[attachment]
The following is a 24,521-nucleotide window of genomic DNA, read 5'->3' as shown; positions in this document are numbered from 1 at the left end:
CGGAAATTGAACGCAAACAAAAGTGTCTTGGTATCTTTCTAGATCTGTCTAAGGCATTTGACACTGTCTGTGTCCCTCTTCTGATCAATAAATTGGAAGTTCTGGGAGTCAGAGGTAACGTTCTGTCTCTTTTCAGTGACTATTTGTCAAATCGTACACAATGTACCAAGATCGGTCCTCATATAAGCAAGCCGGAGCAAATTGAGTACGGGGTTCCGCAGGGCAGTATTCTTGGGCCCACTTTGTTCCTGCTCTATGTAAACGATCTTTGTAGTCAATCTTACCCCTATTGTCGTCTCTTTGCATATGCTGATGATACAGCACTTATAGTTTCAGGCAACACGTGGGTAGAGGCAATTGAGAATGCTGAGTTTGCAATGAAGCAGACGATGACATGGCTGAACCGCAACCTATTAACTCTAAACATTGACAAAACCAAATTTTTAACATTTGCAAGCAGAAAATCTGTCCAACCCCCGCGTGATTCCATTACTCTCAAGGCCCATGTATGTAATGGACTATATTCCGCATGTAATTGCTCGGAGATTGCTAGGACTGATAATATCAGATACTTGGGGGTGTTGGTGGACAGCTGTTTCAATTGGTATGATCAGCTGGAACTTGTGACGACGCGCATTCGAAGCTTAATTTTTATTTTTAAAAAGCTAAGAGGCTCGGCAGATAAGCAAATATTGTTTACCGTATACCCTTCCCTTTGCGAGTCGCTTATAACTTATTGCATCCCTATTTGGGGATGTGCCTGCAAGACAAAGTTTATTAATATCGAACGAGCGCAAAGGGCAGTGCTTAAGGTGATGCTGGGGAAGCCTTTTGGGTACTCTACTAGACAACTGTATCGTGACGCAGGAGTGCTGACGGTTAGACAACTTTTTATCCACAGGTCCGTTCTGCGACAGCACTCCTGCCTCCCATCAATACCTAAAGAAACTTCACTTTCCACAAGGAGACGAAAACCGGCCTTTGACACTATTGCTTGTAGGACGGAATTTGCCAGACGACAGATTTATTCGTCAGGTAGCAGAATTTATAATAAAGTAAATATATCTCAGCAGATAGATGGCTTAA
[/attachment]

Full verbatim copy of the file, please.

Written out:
The following is a 24,521-nucleotide window of genomic DNA, read 5'->3' as shown; positions in this document are numbered from 1 at the left end:
CGGAAATTGAACGCAAACAAAAGTGTCTTGGTATCTTTCTAGATCTGTCTAAGGCATTTGACACTGTCTGTGTCCCTCTTCTGATCAATAAATTGGAAGTTCTGGGAGTCAGAGGTAACGTTCTGTCTCTTTTCAGTGACTATTTGTCAAATCGTACACAATGTACCAAGATCGGTCCTCATATAAGCAAGCCGGAGCAAATTGAGTACGGGGTTCCGCAGGGCAGTATTCTTGGGCCCACTTTGTTCCTGCTCTATGTAAACGATCTTTGTAGTCAATCTTACCCCTATTGTCGTCTCTTTGCATATGCTGATGATACAGCACTTATAGTTTCAGGCAACACGTGGGTAGAGGCAATTGAGAATGCTGAGTTTGCAATGAAGCAGACGATGACATGGCTGAACCGCAACCTATTAACTCTAAACATTGACAAAACCAAATTTTTAACATTTGCAAGCAGAAAATCTGTCCAACCCCCGCGTGATTCCATTACTCTCAAGGCCCATGTATGTAATGGACTATATTCCGCATGTAATTGCTCGGAGATTGCTAGGACTGATAATATCAGATACTTGGGGGTGTTGGTGGACAGCTGTTTCAATTGGTATGATCAGCTGGAACTTGTGACGACGCGCATTCGAAGCTTAATTTTTATTTTTAAAAAGCTAAGAGGCTCGGCAGATAAGCAAATATTGTTTACCGTATACCCTTCCCTTTGCGAGTCGCTTATAACTTATTGCATCCCTATTTGGGGATGTGCCTGCAAGACAAAGTTTATTAATATCGAACGAGCGCAAAGGGCAGTGCTTAAGGTGATGCTGGGGAAGCCTTTTGGGTACTCTACTAGACAACTGTATCGTGACGCAGGAGTGCTGACGGTTAGACAACTTTTTATCCACAGGTCCGTTCTGCGACAGCACTCCTGCCTCCCATCAATACCTAAAGAAACTTCACTTTCCACAAGGAGACGAAAACCGGCCTTTGACACTATTGCTTGTAGGACGGAATTTGCCAGACGACAGATTTATTCGTCAGGTAGCAGAATTTATAATAAAGTAAATATATCTCAGCAGATAGATGGCTTAA